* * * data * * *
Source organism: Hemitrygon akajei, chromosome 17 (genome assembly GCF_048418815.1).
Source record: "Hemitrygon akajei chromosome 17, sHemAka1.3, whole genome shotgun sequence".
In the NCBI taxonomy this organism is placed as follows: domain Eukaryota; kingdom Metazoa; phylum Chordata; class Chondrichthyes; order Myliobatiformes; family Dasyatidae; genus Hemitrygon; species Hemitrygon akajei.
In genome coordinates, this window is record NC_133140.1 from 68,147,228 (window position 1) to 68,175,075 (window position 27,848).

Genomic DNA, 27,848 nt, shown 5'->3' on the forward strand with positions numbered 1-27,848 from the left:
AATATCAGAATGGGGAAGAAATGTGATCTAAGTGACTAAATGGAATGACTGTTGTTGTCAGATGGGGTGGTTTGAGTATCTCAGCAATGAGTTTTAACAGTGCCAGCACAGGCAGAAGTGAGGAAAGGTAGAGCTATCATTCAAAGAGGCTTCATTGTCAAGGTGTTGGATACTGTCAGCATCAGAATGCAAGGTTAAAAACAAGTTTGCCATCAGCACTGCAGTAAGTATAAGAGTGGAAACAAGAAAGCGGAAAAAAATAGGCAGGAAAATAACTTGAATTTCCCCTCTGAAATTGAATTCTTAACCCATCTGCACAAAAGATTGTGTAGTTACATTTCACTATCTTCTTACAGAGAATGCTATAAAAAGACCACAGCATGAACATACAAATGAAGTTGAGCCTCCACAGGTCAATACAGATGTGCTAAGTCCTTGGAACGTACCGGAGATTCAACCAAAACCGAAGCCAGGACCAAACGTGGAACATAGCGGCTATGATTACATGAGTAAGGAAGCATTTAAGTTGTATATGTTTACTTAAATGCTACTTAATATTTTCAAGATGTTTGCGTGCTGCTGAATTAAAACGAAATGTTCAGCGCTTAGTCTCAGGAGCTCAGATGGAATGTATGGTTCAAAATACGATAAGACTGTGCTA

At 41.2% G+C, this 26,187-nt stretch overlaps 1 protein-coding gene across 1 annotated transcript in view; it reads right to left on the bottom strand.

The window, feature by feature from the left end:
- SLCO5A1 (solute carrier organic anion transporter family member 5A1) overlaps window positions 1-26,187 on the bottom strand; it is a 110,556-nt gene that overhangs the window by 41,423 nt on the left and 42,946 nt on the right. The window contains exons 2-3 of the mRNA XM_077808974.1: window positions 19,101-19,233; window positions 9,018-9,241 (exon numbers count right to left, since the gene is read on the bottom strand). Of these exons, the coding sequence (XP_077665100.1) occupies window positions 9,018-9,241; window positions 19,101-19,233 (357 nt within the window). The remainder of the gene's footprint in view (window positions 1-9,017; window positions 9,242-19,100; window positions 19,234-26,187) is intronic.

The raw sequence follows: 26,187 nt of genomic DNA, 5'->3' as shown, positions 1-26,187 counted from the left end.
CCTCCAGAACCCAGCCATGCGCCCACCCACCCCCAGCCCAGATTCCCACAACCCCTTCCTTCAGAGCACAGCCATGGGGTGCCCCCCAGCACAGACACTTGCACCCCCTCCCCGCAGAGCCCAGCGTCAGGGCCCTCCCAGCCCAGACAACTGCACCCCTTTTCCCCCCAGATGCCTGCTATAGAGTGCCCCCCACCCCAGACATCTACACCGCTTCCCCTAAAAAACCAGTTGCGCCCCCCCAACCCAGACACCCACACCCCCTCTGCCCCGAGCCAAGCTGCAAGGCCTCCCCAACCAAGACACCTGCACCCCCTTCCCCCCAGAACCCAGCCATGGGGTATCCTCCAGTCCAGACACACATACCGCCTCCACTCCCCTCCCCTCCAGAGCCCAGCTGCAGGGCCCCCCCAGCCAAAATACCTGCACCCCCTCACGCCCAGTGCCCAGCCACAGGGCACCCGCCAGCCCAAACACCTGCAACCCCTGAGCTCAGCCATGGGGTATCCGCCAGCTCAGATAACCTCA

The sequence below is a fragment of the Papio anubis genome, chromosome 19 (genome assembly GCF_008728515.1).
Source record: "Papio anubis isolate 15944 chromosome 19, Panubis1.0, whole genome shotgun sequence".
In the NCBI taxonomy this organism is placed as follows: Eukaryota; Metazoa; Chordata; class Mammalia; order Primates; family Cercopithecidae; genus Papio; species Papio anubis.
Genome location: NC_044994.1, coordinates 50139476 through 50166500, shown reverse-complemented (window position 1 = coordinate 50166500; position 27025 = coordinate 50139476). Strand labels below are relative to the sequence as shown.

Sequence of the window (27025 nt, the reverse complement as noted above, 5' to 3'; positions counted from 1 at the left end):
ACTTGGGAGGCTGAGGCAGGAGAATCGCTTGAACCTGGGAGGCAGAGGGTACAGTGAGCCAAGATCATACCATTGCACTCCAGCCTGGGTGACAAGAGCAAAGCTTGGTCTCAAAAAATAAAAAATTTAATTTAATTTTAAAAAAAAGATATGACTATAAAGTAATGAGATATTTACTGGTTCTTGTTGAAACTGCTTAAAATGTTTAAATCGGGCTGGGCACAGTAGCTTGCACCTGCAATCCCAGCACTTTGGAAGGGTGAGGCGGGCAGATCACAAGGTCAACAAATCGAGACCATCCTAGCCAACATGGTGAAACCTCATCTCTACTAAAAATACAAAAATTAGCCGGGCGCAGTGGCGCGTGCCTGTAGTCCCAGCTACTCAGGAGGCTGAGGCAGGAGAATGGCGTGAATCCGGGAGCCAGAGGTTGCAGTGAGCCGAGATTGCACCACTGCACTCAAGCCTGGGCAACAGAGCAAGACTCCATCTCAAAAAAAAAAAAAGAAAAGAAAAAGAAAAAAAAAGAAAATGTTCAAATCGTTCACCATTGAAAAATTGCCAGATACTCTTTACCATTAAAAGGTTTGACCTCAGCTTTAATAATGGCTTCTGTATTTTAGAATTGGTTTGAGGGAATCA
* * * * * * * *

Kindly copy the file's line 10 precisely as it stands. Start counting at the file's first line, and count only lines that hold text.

The raw sequence follows: 26,187 nt of genomic DNA, 5'->3' as shown, positions 1-26,187 counted from the left end.